Helping to end poverty and inequality, and supporting communities to tackle climate change – they’re the biggest challenges facing the world today. But at the moment, Australia is failing do its fair share on both counts. In July our leaders have an opportunity to change this. At the Finance for Development Conference in Addis Ababa, Australia […]
Next year the richest 1% of people in the world will have more wealth than the other 99% of people. Australia can be part of the solution to global inequality – but it means not turning our back on the world’s poorest people.
The two great challenges of our time — inequality and climate change — are threatening to undermine the efforts of millions of people to escape poverty and hunger. By concentrating wealth and power in the hands of a few, inequality robs the poorest people of the support they need to improve their lives.
Remarkably more than half of the people in G20 countries, the economic powers of the world, live below the poverty line of $2US per day. These people are mainly in China, India and Indonesia, large countries and major trading partners of Australia, this year’s host. The G20 can do something about this.
Barbara’s house is made of mud and has a tin roof. She’s sitting outside, tearing Kalembla leaves from their stems, dropping them into a small bowl on her lap. Her two children Gertrude (10) and Edward (5) are next to her, their eyes fixed wide. They are subdued, limbs propped around each other, stroking the dry earth with their feet.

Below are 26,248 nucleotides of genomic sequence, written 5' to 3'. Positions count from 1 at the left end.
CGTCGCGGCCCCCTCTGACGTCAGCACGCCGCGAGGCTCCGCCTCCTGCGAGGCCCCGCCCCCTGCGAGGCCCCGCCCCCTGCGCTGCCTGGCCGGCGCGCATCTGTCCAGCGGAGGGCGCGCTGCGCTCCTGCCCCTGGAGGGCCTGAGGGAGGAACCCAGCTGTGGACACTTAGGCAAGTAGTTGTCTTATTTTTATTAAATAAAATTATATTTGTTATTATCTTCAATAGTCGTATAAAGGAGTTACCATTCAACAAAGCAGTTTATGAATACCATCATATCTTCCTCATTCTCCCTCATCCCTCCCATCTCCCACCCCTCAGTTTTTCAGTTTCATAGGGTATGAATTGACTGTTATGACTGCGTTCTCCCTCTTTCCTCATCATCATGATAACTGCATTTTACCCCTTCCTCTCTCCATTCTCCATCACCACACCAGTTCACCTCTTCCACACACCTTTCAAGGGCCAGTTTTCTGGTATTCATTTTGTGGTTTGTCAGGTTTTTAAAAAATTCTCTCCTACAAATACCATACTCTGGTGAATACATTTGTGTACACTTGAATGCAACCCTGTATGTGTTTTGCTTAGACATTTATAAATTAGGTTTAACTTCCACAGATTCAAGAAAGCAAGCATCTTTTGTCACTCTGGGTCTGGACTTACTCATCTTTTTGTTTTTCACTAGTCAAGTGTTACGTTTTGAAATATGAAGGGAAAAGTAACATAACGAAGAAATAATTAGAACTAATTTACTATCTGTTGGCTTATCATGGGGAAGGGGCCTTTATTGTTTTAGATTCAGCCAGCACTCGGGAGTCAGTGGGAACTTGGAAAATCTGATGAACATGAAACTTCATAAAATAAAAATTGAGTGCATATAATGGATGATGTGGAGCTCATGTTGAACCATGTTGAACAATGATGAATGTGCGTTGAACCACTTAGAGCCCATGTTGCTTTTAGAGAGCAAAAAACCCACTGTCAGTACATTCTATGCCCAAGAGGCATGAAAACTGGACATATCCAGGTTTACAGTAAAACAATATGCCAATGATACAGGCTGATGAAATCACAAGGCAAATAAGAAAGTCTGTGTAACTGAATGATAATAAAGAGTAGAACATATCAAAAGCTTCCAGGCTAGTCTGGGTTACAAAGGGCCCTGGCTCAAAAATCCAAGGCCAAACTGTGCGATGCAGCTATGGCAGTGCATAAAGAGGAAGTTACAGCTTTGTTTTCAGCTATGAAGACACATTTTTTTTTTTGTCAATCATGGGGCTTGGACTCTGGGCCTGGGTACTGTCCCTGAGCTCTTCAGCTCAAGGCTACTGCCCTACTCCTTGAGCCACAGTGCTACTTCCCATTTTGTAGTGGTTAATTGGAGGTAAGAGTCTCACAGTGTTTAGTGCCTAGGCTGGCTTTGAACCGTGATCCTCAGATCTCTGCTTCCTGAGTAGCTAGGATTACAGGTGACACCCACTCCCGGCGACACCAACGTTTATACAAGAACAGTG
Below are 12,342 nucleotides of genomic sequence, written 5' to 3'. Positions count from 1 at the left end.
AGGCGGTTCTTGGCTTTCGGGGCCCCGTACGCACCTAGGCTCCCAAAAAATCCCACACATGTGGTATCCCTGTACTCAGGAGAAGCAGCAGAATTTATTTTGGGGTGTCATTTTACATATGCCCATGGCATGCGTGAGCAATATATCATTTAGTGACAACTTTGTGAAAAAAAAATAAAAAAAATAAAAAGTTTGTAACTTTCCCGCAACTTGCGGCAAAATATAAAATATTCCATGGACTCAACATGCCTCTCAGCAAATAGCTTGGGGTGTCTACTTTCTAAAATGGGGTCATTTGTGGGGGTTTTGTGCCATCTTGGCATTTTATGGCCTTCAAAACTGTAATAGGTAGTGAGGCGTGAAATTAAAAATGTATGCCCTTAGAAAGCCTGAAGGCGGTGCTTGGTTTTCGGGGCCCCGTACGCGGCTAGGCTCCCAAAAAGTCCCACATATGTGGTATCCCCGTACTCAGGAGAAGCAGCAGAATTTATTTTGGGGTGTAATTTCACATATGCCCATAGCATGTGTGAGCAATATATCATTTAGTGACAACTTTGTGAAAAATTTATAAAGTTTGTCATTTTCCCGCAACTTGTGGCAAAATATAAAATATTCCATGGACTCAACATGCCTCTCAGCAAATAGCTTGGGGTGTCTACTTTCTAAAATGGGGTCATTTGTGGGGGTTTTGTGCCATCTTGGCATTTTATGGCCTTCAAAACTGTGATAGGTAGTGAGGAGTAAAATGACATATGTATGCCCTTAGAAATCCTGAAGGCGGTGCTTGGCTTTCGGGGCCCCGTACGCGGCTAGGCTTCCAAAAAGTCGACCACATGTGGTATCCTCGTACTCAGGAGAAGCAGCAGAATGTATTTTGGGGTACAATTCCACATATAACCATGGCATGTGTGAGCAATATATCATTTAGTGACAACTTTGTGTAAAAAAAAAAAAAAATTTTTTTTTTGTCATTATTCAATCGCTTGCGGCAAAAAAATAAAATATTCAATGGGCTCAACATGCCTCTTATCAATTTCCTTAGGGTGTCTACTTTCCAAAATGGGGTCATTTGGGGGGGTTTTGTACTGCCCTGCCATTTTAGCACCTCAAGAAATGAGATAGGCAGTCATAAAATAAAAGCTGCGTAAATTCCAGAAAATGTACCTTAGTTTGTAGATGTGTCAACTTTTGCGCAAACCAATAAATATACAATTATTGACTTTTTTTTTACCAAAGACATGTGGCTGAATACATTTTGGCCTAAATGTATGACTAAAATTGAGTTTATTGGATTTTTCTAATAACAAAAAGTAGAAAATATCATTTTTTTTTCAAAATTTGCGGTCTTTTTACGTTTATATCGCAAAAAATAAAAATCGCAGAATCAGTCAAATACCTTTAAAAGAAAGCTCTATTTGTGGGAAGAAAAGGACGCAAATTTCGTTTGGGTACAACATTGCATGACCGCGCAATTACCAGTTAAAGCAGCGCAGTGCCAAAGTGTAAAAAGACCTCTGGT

In the lead up the G20 Leaders’ Summit in November, Oxfam Australia CEO Dr Helen Szoke spoke at The Bob Hawke Prime Ministerial Centre in Adelaide about the threat posed by extreme inequality and the opportunity that tackling it represents. Below follows an edited excerpt from Dr Helen Szoke’s speech. Right now, we live in […]
Women can expect to wait another 75 years before they receive the same amount of pay as their male counterparts. That’s according to Oxfam’s new report, The G20 and gender equality – How the G20 can advance women’s rights in employment, social protection and fiscal policies which highlights the role of the G20 group of countries […]
In a time when the world’s 85 richest people own the same wealth as the poorest 3.5 billion people, the Australian Government has announced a budget that will widen the gap between the rich and the poor, leaving many who need more, with less. By abandoning its commitment to aid, the government is choosing poverty and inequality over a more prosperous, secure and caring world.
A new report from Oxfam sheds light on rapidly growing extreme inequality and how it worsens poverty around the world, as Prime Minister Tony Abbott prepares to spruik Australia’s G20 agenda at the World Economic Forum in Davos this week. The report, Working for the Few, shows that the wealth of the world is divided […]